LONDON: Animation has the potential to make difficult subject matter understandable to consumers, but relatively few organisations use it in their marketing content on digital channels and even fewer do it well, a new report says.
Gorilla Gorilla!, a London-based film and animation company, analysed the use of animated content on the digital channels of 220 of the UK's biggest brands and companies for its Awesome Animation study and found that only 33% of those organisations surveyed were using any form of animated content and concluded that of those that were, less than a third were doing it well.
It judged the content against five best-practice criteria – design, execution, narrative idea / script quality, memorability / emotional connection and brand consistency – each of which carried a maximum of 20 points.
But only 10% of the companies surveyed scored 60% or more. Google claimed the top spot with a 92% score, ten points more than its nearest rival.
Of the 1,773 films Google has posted on YouTube over the past nine years, Gorilla Gorilla! noted that animation accounted for 25% of its top 20 viewed films even though animated content makes up only around 5% of the brand's total film content – "a prime example of animation punching above its weight", it said.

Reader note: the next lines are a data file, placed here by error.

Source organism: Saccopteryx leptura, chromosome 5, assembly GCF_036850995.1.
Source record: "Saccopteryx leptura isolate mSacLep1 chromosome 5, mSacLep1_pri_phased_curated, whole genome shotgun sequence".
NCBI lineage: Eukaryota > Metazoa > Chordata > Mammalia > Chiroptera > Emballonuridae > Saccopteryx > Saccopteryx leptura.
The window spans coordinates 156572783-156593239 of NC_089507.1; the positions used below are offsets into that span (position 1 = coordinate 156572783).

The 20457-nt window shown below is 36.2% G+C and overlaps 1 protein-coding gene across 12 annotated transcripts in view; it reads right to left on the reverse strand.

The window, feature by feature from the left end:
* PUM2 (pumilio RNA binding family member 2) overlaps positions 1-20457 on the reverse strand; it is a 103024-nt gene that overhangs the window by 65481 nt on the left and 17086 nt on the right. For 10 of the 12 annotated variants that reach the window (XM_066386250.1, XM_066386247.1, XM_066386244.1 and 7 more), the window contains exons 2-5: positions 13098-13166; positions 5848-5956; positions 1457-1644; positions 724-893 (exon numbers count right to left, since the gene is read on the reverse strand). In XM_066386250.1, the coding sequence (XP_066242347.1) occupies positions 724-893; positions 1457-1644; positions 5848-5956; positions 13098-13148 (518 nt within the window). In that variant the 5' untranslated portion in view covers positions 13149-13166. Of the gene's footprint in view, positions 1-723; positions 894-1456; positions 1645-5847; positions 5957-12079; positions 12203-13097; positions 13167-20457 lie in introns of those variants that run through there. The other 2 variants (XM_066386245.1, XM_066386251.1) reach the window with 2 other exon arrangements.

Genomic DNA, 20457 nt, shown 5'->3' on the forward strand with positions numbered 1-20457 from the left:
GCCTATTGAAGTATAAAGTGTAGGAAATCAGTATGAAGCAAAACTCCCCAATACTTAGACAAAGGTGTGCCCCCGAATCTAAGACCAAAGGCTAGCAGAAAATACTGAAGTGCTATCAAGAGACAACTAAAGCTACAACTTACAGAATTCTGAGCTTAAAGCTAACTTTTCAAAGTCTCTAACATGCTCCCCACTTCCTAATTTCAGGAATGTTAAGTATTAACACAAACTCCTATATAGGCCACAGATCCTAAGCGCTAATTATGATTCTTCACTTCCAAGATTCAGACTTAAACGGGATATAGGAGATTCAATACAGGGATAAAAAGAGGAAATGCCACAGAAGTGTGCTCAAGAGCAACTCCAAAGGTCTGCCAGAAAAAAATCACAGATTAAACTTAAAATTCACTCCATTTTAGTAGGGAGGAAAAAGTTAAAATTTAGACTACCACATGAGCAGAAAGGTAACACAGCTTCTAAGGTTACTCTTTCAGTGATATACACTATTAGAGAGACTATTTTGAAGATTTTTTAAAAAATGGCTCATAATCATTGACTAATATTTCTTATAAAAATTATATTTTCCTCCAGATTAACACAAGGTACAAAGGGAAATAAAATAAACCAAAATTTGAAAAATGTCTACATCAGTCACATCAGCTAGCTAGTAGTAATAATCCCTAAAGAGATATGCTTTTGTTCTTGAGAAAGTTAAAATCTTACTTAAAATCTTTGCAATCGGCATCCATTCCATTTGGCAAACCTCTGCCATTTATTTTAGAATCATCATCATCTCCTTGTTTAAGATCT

"The majority of Google's content on You Tube is live action – and yet it's the animations that both stand out and grab your attention," said Dean Beswick, creative partner at Gorilla Gorilla!
"From simple explainers to more emotive people‐led animated stories they employ a consistent tone of voice – managing to balance a light-hearted touch with often detailed or complex subject matter."
The study noted that FTSE 100 companies generally performed poorly with regards to animation, but Aberdeen Asset Management, at fourth in the list, was an exception.
"You can distill really complex messages, and make them not only digestible, but also entertaining and memorable," explained James Whiteman, Head of Investment Communications, Aberdeen Asset Management. "Animation, done well, draws people in."
And for an investment management group it also offers a way to give people "a glimpse of your brand personality", he said.
"As product offerings become increasingly commoditised, customers really want to understand the essence of who's behind the product and what makes them tick."
Data sourced from Gorilla Gorilla!; additional content by Warc staff